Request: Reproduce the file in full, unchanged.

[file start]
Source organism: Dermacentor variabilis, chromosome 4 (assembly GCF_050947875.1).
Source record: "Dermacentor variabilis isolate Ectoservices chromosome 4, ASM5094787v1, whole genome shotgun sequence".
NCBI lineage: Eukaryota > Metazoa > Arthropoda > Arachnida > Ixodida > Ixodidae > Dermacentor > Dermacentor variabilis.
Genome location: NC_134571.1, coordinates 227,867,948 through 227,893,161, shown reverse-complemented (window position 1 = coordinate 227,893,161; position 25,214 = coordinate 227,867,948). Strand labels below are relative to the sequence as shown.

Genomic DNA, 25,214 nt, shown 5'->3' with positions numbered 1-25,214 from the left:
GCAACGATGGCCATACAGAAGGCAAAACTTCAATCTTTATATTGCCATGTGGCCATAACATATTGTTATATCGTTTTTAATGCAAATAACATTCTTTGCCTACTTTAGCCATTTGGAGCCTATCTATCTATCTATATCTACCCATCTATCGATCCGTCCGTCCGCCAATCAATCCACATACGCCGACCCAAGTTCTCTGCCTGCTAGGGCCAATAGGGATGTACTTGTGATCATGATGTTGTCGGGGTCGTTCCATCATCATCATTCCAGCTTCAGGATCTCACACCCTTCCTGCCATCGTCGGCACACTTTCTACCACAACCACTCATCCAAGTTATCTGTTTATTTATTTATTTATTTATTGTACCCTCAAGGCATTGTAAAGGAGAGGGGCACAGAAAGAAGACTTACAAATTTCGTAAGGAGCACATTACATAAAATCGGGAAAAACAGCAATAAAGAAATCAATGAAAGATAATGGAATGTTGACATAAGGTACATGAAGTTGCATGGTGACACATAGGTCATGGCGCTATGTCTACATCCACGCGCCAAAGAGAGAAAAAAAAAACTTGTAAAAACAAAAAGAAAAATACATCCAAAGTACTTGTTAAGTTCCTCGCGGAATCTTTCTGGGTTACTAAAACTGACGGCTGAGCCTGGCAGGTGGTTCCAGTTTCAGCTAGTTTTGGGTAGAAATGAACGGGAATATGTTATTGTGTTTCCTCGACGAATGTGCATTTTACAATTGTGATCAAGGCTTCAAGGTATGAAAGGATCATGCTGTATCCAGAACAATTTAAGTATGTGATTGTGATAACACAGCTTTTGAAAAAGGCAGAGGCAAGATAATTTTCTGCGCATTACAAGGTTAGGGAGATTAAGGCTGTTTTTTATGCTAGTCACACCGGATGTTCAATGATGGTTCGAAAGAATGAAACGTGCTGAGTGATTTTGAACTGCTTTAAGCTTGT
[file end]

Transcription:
Source organism: Dermacentor variabilis, chromosome 4 (assembly GCF_050947875.1).
Source record: "Dermacentor variabilis isolate Ectoservices chromosome 4, ASM5094787v1, whole genome shotgun sequence".
NCBI lineage: Eukaryota > Metazoa > Arthropoda > Arachnida > Ixodida > Ixodidae > Dermacentor > Dermacentor variabilis.
Genome location: NC_134571.1, coordinates 227,867,948 through 227,893,161, shown reverse-complemented (window position 1 = coordinate 227,893,161; position 25,214 = coordinate 227,867,948). Strand labels below are relative to the sequence as shown.

Genomic DNA, 25,214 nt, shown 5'->3' with positions numbered 1-25,214 from the left:
GCAACGATGGCCATACAGAAGGCAAAACTTCAATCTTTATATTGCCATGTGGCCATAACATATTGTTATATCGTTTTTAATGCAAATAACATTCTTTGCCTACTTTAGCCATTTGGAGCCTATCTATCTATCTATATCTACCCATCTATCGATCCGTCCGTCCGCCAATCAATCCACATACGCCGACCCAAGTTCTCTGCCTGCTAGGGCCAATAGGGATGTACTTGTGATCATGATGTTGTCGGGGTCGTTCCATCATCATCATTCCAGCTTCAGGATCTCACACCCTTCCTGCCATCGTCGGCACACTTTCTACCACAACCACTCATCCAAGTTATCTGTTTATTTATTTATTTATTTATTGTACCCTCAAGGCATTGTAAAGGAGAGGGGCACAGAAAGAAGACTTACAAATTTCGTAAGGAGCACATTACATAAAATCGGGAAAAACAGCAATAAAGAAATCAATGAAAGATAATGGAATGTTGACATAAGGTACATGAAGTTGCATGGTGACACATAGGTCATGGCGCTATGTCTACATCCACGCGCCAAAGAGAGAAAAAAAAAACTTGTAAAAACAAAAAGAAAAATACATCCAAAGTACTTGTTAAGTTCCTCGCGGAATCTTTCTGGGTTACTAAAACTGACGGCTGAGCCTGGCAGGTGGTTCCAGTTTCAGCTAGTTTTGGGTAGAAATGAACGGGAATATGTTATTGTGTTTCCTCGACGAATGTGCATTTTACAATTGTGATCAAGGCTTCAAGGTATGAAAGGATCATGCTGTATCCAGAACAATTTAAGTATGTGATTGTGATAACACAGCTTTTGAAAAAGGCAGAGGCAAGATAATTTTCTGCGCATTACAAGGTTAGGGAGATTAAGGCTGTTTTTTATGCTAGTCACACCGGATGTTCAATGATGGTTCGAAAGAATGAAACGTGCTGAGTGATTTTGAACTGCTTTAAGCTTGT